Again, not overly sure about this one. The purpose of this daemon being to monitor input streams, including the track occupation sensors and any other inputs we have. This daemon I would anticipate working similar to whatever way we end up implementing the controller daemon, ie. listen on a port waiting for the client to connect and then feeding data back as it comes in, in it's raw form for the client to process and update the database.

Backend Java Classes:

These would form support classes and interfaces that would hide the backend away from the client. Presenting things such as 'setSignal()' to the front end so that the backend can then send the appropriate requests to the layout as well as update the db and so forth. The Backend Java Classes could also kick off threads as part of their initialisation that can set up connections to the controller and input daemons, hiding this too from the front end program.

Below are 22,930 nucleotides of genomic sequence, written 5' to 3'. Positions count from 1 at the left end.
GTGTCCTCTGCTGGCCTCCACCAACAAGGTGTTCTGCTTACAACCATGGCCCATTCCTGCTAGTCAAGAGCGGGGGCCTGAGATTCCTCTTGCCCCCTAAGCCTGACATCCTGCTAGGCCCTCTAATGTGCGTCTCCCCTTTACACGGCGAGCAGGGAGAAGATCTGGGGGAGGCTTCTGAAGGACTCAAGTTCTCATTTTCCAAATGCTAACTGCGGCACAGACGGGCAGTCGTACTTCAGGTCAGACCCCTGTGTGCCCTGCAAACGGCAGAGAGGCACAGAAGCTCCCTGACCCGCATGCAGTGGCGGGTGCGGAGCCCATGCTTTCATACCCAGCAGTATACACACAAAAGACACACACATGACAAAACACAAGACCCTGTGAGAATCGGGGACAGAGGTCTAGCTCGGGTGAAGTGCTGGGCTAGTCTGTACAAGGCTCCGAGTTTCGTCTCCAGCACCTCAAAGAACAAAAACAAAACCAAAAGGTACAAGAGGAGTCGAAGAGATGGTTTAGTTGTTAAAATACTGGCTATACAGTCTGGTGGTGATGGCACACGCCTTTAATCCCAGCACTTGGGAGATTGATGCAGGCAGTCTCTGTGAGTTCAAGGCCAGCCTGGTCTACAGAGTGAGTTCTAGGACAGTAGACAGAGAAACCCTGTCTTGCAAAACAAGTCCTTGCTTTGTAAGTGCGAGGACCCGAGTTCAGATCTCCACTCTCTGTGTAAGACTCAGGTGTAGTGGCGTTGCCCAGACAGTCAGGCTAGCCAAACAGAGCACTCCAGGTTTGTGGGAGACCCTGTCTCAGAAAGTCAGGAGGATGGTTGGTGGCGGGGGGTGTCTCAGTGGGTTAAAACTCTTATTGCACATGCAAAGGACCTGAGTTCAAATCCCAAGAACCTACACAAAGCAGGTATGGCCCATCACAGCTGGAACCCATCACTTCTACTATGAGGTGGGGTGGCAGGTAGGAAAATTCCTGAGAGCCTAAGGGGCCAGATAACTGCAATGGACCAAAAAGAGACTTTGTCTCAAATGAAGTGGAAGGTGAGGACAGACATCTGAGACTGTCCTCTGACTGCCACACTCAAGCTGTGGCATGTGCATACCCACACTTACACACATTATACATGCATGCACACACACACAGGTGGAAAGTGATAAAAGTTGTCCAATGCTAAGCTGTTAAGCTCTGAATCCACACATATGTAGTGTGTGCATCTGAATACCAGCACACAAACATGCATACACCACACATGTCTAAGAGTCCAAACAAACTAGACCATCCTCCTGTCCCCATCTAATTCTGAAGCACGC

Front End Java Client:

There are two functions to the client as I see it.

1. Monitoring

Monitor what happens on that layout, as sensors fire or points change or loco's move etc, this all changes on the on-screen drawing. Also, the ability to 'focus' on a loco and have a mini controller view so you can see exactly what a loco is doing (speed, direction).

2. Driving

The 'focus' view mentioned above could have a checkbox on it to enable 'write' privs on the window, allowing the operator at the PC to drive the loco, or indeed drive many loco's simultaneously.

Included in with the client, that will most likely be 'silent' processing done by the backend Java classes would be to see if we're the first client running and if so to establish connections to the various daemons and bring online the processing of the controllers, the layout itself, and any input streams automatically in the background.


Page last modified: 4th March 2001 by Onehouse <tfc@onehouse.co.uk>
© Copyright 1996-2001 Pete Peddlesden. All Rights Reserved.